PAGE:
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City sinks its water aerobics

Matthew Artz Daily Planet Staff
Thursday September 12, 2002

Budget shortfalls threatening to close two Berkeley swimming pools have already cost 50 seniors their four-year-old water aerobics class. 

Seniors at the West Campus Pool, at Addison and Curtis streets, say the city has unfairly singled them out while it battles with the Berkeley Unified School District about pool fees. 

“This is discrimination against seniors,” said class member Sydney Vilen.  

The water aerobic classes, provided free by the Berkeley Adult School, were abruptly canceled last month after the school was unable to pay the city $14,000. 

City officials said that this year’s tight budget gave them no choice but to pull the plug on the program.  

Senior criticism of the class cancellation comes amid increasing public anger about the city’s scheduled November through April closure of the West Campus Pool and Willard Pool on Telegraph Avenue. The pool closures are also cost-saving measures. 

Under a 1991 agreement, the school district and the city are supposed to reimburse one another for use of each other’s facilities. For several years, however, neither side has bothered to make payments, said Lisa Caronna, director of the city’s Parks, Recreation and Waterfront Department. 

But now that the city is strapped with a budget deficit it has asked the school district to pay the money it owes. Under the 1991 agreement, the school district is supposed to fund a portion of electricity, gas and water expenses for school-sponsored water programs estimated to cost about $80,000 a year. 


Caronna said the money is vital to the parks department, which has been asked to cut $100,000 from its budget. 

The pools cost Berkeley $800,000 a year, Caronna said, but they bring in only about $200,000.  

Adult school principal Margaret Kirkpatrick said she did not realize that the school was responsible for pool costs. She added that, due to school board budget constraints, the adult school did not have $14,000 for the program.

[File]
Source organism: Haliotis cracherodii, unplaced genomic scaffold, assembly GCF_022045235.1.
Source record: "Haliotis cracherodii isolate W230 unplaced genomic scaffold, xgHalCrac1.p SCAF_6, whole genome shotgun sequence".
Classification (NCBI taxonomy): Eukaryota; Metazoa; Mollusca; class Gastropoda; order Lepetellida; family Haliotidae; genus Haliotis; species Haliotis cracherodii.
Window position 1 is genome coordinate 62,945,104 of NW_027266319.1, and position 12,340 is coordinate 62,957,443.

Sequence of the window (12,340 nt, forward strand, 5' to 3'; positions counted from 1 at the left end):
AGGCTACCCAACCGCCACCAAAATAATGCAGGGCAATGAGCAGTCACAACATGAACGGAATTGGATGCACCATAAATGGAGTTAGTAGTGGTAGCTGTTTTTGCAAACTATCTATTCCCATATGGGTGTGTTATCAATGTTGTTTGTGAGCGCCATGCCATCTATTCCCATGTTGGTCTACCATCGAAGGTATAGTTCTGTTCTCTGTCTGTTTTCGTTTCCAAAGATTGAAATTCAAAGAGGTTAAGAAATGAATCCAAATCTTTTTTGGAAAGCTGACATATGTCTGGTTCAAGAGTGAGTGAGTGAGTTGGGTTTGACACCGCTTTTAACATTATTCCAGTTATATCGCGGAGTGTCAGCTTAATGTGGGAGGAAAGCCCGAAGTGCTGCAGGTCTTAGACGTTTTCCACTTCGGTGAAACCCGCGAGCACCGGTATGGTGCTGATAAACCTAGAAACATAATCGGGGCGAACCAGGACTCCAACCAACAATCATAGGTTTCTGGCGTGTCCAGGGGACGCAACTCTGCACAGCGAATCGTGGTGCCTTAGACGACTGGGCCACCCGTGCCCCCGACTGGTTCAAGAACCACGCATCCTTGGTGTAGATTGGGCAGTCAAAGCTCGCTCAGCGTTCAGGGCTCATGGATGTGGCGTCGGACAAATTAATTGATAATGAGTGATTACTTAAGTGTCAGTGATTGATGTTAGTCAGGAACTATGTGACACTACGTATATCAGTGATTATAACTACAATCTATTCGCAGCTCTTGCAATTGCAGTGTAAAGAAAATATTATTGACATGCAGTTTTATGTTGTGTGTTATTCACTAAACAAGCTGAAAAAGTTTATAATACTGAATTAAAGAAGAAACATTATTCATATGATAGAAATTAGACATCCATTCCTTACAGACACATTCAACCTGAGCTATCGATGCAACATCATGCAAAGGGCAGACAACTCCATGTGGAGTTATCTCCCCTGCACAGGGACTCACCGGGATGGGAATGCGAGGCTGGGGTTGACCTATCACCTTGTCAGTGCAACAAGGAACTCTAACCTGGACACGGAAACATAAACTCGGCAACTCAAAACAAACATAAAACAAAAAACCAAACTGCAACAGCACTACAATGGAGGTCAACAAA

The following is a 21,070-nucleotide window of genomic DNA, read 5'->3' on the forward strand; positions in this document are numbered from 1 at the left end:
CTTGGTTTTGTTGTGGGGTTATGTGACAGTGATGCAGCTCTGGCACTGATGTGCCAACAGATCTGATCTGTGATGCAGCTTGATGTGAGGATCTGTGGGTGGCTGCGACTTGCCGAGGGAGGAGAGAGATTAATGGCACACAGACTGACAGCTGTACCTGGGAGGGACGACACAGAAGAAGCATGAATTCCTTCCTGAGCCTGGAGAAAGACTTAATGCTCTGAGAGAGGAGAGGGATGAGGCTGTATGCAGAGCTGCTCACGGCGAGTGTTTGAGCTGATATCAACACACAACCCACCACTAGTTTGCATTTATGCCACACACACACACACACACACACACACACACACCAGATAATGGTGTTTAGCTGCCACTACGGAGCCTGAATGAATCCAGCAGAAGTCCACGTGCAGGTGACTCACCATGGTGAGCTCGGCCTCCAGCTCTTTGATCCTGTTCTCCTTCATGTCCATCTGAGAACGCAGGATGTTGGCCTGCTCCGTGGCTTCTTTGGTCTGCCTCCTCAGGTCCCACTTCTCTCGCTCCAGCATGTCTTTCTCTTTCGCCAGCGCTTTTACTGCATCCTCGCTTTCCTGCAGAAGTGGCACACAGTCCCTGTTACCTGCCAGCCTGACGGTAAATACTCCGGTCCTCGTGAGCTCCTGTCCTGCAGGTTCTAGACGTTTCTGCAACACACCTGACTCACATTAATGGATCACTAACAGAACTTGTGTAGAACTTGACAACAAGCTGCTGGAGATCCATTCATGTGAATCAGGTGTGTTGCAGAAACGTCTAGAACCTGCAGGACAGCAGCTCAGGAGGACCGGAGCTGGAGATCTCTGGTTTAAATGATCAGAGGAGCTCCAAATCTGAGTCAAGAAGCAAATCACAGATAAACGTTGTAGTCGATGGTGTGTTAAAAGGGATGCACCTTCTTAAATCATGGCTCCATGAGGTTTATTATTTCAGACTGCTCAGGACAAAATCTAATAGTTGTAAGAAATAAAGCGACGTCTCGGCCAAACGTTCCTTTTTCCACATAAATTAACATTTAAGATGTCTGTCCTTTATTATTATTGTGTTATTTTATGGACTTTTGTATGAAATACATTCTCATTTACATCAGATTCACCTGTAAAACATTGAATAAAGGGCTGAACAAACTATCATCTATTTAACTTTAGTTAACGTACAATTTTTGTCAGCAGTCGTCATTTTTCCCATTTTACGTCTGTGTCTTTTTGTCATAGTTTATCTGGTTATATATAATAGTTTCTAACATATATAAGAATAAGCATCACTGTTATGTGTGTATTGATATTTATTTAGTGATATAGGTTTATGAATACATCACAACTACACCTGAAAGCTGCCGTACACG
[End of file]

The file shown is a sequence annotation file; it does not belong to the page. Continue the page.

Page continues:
Seniors say the city’s decision was punitive.“They wouldn’t even give us a grace period until November [when the pool is scheduled to close for the winter],” Vilen said. 

Caronna, though, said the budget crunch is forcing the pools to ask users for more money. 

“We are a small city and run five swimming pools so when we don’t get attendance, we look for programs that weren’t heavily attended,” Caronna said. 

At the city’s urging, other swim organizations such as the Berkeley Bears youth swim team have increased their yearly dues, from $12,000 to $22,000, to help pay for their own programs. 

The seniors, however, haven’t taken such an approach. 

One idea called for seniors to pay $22.50 a month to take the class. But the current enrollment would not pay for a teacher who was previously paid with school board grants, a pool official said. 

The senior water aerobics class was the only adult swim program the school district offered. All school district youth swim programs will continue while the city and school district discuss exactly how much money is owed for use of the city’s pools.